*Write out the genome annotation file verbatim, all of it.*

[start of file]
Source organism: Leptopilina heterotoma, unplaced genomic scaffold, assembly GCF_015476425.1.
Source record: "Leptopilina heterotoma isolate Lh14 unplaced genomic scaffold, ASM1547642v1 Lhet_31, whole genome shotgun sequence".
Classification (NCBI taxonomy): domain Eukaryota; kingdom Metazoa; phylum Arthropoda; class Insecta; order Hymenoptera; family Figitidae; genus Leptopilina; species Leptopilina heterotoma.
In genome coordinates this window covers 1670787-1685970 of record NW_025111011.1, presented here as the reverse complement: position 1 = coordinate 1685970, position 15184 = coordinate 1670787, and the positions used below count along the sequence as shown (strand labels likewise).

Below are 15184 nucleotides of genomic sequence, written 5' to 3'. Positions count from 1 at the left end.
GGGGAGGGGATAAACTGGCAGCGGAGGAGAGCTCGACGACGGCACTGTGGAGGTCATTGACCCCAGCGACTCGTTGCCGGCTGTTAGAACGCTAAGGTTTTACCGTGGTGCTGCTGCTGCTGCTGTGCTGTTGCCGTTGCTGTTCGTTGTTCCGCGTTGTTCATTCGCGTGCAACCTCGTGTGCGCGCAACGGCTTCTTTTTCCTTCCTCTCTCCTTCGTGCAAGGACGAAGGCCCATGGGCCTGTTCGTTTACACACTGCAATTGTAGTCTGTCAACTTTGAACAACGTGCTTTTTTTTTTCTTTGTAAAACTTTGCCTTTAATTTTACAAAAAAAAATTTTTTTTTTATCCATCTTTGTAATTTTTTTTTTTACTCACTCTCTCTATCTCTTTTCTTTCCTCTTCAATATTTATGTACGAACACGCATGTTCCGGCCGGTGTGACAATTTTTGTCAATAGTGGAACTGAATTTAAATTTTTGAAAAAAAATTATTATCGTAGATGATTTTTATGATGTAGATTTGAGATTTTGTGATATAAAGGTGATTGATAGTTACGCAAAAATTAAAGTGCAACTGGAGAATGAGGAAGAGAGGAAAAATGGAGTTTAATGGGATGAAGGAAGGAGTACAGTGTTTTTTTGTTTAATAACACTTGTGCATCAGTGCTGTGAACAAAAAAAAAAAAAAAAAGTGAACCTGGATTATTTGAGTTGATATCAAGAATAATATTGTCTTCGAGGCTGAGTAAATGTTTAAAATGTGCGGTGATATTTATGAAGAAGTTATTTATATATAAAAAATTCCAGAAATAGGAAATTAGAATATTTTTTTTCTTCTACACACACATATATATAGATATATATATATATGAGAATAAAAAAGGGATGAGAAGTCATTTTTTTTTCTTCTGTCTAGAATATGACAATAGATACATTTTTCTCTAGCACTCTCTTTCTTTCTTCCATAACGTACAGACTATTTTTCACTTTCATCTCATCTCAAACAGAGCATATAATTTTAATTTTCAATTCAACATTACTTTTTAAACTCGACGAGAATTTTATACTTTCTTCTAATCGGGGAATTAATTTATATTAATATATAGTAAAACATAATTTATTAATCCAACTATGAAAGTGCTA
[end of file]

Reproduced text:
Source organism: Leptopilina heterotoma, unplaced genomic scaffold, assembly GCF_015476425.1.
Source record: "Leptopilina heterotoma isolate Lh14 unplaced genomic scaffold, ASM1547642v1 Lhet_31, whole genome shotgun sequence".
Classification (NCBI taxonomy): domain Eukaryota; kingdom Metazoa; phylum Arthropoda; class Insecta; order Hymenoptera; family Figitidae; genus Leptopilina; species Leptopilina heterotoma.
In genome coordinates this window covers 1670787-1685970 of record NW_025111011.1, presented here as the reverse complement: position 1 = coordinate 1685970, position 15184 = coordinate 1670787, and the positions used below count along the sequence as shown (strand labels likewise).

Below are 15184 nucleotides of genomic sequence, written 5' to 3'. Positions count from 1 at the left end.
GGGGAGGGGATAAACTGGCAGCGGAGGAGAGCTCGACGACGGCACTGTGGAGGTCATTGACCCCAGCGACTCGTTGCCGGCTGTTAGAACGCTAAGGTTTTACCGTGGTGCTGCTGCTGCTGCTGTGCTGTTGCCGTTGCTGTTCGTTGTTCCGCGTTGTTCATTCGCGTGCAACCTCGTGTGCGCGCAACGGCTTCTTTTTCCTTCCTCTCTCCTTCGTGCAAGGACGAAGGCCCATGGGCCTGTTCGTTTACACACTGCAATTGTAGTCTGTCAACTTTGAACAACGTGCTTTTTTTTTTCTTTGTAAAACTTTGCCTTTAATTTTACAAAAAAAAATTTTTTTTTTATCCATCTTTGTAATTTTTTTTTTTACTCACTCTCTCTATCTCTTTTCTTTCCTCTTCAATATTTATGTACGAACACGCATGTTCCGGCCGGTGTGACAATTTTTGTCAATAGTGGAACTGAATTTAAATTTTTGAAAAAAAATTATTATCGTAGATGATTTTTATGATGTAGATTTGAGATTTTGTGATATAAAGGTGATTGATAGTTACGCAAAAATTAAAGTGCAACTGGAGAATGAGGAAGAGAGGAAAAATGGAGTTTAATGGGATGAAGGAAGGAGTACAGTGTTTTTTTGTTTAATAACACTTGTGCATCAGTGCTGTGAACAAAAAAAAAAAAAAAAAGTGAACCTGGATTATTTGAGTTGATATCAAGAATAATATTGTCTTCGAGGCTGAGTAAATGTTTAAAATGTGCGGTGATATTTATGAAGAAGTTATTTATATATAAAAAATTCCAGAAATAGGAAATTAGAATATTTTTTTTCTTCTACACACACATATATATAGATATATATATATATGAGAATAAAAAAGGGATGAGAAGTCATTTTTTTTTCTTCTGTCTAGAATATGACAATAGATACATTTTTCTCTAGCACTCTCTTTCTTTCTTCCATAACGTACAGACTATTTTTCACTTTCATCTCATCTCAAACAGAGCATATAATTTTAATTTTCAATTCAACATTACTTTTTAAACTCGACGAGAATTTTATACTTTCTTCTAATCGGGGAATTAATTTATATTAATATATAGTAAAACATAATTTATTAATCCAACTATGAAAGTGCTA